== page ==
Did you cosign for a student loan for your child or spouse? Co-signers and the student borrowers both owe the full amount of the loan. The primary borrower might pay the loan now, but if they stop paying, those debt collectors will be coming after the the co-signer for the loan. ***It’s important to keep in mind that the student borrower could file a Chapter 13 and protect you as the co-signer should they get into a situation where they cannot make their payments or, if necessary, you could file a Chapter 13 to protect yourself.*** But back to our discussion…
Co-signers can be released from student loans. It’s tricky, but in many cases there is a way out for you. The facts depend on whether it is a federal loan or a private loan and the terms of the loan.
For instance, if the primary borrower for a federal student loan dies, then the loan can be discharged and the co-signer is released. It works the same way if the primary borrower becomes permanently disabled.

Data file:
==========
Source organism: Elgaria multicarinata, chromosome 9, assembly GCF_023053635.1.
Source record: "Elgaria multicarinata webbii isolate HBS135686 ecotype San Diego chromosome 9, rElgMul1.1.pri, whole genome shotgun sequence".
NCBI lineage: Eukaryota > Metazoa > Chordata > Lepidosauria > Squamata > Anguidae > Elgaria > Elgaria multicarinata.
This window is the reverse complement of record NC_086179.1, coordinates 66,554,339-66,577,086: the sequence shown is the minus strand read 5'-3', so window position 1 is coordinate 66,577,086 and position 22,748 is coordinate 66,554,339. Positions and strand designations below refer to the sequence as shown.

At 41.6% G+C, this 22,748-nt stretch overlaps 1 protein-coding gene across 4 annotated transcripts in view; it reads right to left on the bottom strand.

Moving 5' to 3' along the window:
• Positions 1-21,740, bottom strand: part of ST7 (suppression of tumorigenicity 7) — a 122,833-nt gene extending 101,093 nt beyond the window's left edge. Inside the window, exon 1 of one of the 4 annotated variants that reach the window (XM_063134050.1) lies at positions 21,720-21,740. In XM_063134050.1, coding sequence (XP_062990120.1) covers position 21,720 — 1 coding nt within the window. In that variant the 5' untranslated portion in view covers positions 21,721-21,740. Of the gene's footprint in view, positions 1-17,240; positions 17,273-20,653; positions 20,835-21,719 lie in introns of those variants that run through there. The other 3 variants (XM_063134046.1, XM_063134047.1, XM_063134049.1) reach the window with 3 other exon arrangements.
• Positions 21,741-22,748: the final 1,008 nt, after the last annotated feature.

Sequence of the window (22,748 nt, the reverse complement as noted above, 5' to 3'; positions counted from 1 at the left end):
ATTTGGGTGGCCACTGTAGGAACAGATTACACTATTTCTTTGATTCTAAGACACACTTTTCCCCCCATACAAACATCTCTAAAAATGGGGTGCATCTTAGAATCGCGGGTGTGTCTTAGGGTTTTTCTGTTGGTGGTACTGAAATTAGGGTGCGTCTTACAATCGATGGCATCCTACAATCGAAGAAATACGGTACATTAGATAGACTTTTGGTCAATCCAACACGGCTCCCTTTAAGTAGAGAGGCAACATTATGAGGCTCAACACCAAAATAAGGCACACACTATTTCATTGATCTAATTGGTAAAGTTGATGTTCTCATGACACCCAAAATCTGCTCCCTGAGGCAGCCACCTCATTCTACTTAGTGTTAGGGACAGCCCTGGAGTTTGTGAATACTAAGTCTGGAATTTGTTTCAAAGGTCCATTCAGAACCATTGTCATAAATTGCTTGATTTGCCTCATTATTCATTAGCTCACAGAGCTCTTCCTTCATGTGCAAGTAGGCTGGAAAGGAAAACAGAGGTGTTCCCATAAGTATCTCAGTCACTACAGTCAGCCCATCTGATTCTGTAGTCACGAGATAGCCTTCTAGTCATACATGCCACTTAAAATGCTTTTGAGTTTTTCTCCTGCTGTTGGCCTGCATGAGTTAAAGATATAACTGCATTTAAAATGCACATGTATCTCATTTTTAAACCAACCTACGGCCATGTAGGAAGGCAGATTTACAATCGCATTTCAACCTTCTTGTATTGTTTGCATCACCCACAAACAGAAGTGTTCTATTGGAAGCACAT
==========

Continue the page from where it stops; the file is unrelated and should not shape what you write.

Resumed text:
If the loans are private student loans, death of the primary borrower triggers a default and the lender can demand payment in full. When this happens, the debt collectors take over. Student loan debt collectors are getting paid on commission which means if they don’t collect, they don’t get paid. They aren’t interested in your problems and don’t know or don’t care about getting you released from the loan. The most important first step is to read the fine print and then read it again. You get a lawyer to read it. You will be surprised at what is buried in the fine print. Don’t take the debt collector’s word for anything. Read the fine print so you know your options.
If the student loan you signed does not have an escape clause, don’t give up. Write the lender and ask what their policy is for releasing a co-signer. Debt collectors and lenders don’t always reveal all the options to you. You may need help from an attorney to know your rights and to understand all your options. It’s always a good idea to get legal advice before executing any legal documents or modifying your loans, especially if the primary borrower is unable to pay or stops paying.